What to Expect from the ELDT Mandate

The Entry-Level Driver Training mandate, proposed by the Federal Motor Carrier Safety Administration (FMCSA), went into effect on February 7, 2022. These policies will regulate the baseline for entry-level driver training requirements. These rules apply to individuals who are:

  • Obtaining a Class A or Class B CDL for the first time
  • Upgrading an existing Class B CDL to a Class A CDL
  • Getting a school bus (S), passenger (P), or hazardous materials (H) endorsement for the first time.

The exceptions to this new mandate are as followed:

  • Professional Drivers who already possess a CDL or an S, P or H endorsement before the ELDT mandate start date
  • Those who obtain a CDL before their Commercial Learners Permit (CLP) expires

Why is the Entry-Level Driver Training Mandate Important?

As it currently stands, every state and driving school has the liberty to set its own training standards. This means that the current 3.5 million truck drivers have received various interpretations of classroom and behind-the-wheel instruction.

Since 1985, the FMCSA has been working with industry experts to develop a regulated standard of training. This regulated training will keep the roads safer, not only for truck drivers but for everyone.

How will ELDT Affect CDL Training for Students?

The ELDT mandate will now require driving schools to split their curriculum into two sections: classroom/theory and behind-the-wheel.

CDL Instructors are required to teach the theory section first, and it must consist of at least 30 areas specified by the Department of Transportation. After receiving at least an 80 percent score on the written or electronic CDL test, this portion is complete. If a driver training student does not receive training from an authorized training provider, they will not be allowed to sit for the CDL Skills Exam. Throughout the behind-the-wheel portion, CDL schools must document every student’s total amount of time driving behind the wheel and teach basic vehicle control skills. Driver training students must also complete this section on a driving range or public road in an actual vehicle, not a simulator. For example, if someone is working to obtain a Class A CDL, they must do their behind-the-wheel instruction in a Class A commercial vehicle.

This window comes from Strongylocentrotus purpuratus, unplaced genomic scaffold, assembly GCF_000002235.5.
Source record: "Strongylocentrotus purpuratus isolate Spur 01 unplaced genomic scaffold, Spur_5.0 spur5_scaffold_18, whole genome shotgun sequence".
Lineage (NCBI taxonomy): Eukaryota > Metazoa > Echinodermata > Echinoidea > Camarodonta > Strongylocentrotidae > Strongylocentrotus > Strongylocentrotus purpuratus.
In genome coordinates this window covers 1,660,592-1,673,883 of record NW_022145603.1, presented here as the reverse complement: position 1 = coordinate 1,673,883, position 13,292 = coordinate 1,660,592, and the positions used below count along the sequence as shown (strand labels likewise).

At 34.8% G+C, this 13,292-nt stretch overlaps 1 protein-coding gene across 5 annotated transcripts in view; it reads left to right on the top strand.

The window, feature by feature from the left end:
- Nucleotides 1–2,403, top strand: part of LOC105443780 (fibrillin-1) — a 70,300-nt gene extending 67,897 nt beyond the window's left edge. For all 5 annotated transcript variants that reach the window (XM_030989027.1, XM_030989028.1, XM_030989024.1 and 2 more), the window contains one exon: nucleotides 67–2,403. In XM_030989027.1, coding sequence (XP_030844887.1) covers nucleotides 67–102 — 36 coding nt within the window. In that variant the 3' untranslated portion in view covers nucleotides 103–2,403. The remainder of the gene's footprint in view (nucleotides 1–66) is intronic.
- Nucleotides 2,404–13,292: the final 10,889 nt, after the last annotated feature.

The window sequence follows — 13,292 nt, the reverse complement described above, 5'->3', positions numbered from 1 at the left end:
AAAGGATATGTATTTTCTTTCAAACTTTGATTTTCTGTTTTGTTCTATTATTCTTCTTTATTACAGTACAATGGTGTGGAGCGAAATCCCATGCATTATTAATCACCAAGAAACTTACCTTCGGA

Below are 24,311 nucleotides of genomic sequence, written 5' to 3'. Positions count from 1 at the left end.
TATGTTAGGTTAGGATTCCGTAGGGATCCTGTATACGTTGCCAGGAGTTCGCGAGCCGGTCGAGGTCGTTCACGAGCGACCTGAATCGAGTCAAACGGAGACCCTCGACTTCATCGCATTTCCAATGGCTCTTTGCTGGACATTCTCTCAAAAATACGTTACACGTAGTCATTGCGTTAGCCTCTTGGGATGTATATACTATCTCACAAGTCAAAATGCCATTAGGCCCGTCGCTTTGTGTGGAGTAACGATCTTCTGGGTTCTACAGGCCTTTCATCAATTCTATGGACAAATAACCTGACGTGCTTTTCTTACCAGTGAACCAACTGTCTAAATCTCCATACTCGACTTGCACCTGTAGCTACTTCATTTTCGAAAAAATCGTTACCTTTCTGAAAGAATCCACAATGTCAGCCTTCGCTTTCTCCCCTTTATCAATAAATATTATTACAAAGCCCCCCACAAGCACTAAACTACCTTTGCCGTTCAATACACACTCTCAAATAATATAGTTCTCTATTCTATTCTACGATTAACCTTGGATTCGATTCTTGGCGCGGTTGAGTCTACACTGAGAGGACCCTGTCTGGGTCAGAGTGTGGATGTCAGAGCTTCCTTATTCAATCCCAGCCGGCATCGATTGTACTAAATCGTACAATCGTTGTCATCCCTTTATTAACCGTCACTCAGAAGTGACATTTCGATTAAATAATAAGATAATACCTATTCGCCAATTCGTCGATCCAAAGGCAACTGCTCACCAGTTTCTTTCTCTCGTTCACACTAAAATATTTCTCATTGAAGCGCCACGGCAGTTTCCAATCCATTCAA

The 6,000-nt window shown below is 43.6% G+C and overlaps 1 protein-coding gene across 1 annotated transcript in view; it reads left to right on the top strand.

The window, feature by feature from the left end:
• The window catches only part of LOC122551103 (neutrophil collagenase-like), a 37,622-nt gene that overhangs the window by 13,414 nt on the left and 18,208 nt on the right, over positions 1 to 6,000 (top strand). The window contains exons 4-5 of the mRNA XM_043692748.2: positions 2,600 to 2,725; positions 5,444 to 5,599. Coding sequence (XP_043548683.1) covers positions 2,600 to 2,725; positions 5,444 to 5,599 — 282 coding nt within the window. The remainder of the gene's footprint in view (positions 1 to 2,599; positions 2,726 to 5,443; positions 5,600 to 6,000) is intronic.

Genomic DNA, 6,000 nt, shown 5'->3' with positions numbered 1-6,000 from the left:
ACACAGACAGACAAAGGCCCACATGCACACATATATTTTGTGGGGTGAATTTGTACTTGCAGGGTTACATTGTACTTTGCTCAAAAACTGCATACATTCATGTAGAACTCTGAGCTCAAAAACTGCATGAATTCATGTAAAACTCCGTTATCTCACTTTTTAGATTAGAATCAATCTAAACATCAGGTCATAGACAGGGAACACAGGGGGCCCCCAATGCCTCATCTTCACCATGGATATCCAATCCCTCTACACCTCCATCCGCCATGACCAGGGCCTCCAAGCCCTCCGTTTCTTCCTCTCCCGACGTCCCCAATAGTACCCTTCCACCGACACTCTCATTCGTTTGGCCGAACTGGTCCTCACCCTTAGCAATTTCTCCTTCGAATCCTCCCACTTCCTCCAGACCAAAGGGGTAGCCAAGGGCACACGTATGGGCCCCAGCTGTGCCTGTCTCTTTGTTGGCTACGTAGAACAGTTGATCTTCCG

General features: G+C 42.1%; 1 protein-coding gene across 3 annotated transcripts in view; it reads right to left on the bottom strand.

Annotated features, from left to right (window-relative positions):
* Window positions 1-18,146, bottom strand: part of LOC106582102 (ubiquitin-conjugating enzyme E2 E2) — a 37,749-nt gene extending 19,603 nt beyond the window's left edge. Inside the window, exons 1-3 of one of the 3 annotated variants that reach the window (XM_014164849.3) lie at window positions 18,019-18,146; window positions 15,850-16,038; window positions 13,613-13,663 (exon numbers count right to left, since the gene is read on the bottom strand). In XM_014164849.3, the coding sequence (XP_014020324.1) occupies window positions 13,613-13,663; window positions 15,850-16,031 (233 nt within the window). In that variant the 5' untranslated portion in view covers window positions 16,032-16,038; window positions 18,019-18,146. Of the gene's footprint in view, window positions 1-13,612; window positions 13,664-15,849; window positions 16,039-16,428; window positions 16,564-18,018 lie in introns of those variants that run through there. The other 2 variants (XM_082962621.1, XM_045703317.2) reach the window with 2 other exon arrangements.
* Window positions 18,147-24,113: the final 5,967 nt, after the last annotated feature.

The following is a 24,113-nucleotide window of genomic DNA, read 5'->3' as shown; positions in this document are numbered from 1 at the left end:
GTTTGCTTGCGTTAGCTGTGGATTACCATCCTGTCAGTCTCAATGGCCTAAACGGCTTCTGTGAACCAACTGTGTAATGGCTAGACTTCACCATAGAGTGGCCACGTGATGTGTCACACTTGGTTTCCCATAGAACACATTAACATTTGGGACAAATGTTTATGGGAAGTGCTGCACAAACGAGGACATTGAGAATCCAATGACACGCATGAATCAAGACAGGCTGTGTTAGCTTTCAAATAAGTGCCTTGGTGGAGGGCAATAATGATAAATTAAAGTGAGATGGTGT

ELDT Mandate Resources

Resources are available to learn more about the ELDT mandate.

The Commercial Vehicle Training Association is the largest association of commercial truck driving schools. Their primary goal is to work with carriers and associate members, such as Advanced Career Institute, on critical industry issues and highway safety through quality training.

Lastly, the Training Provider Registry is the FMCSA’s web portal to help prospective students find and locate training providers who have registered and been approved to teach the ELDT-approved curriculum. It will also keep records of CDL applicants that have completed the required entry-level driver training course. It will be the best place to find answers to all your questions concerning ELDT.

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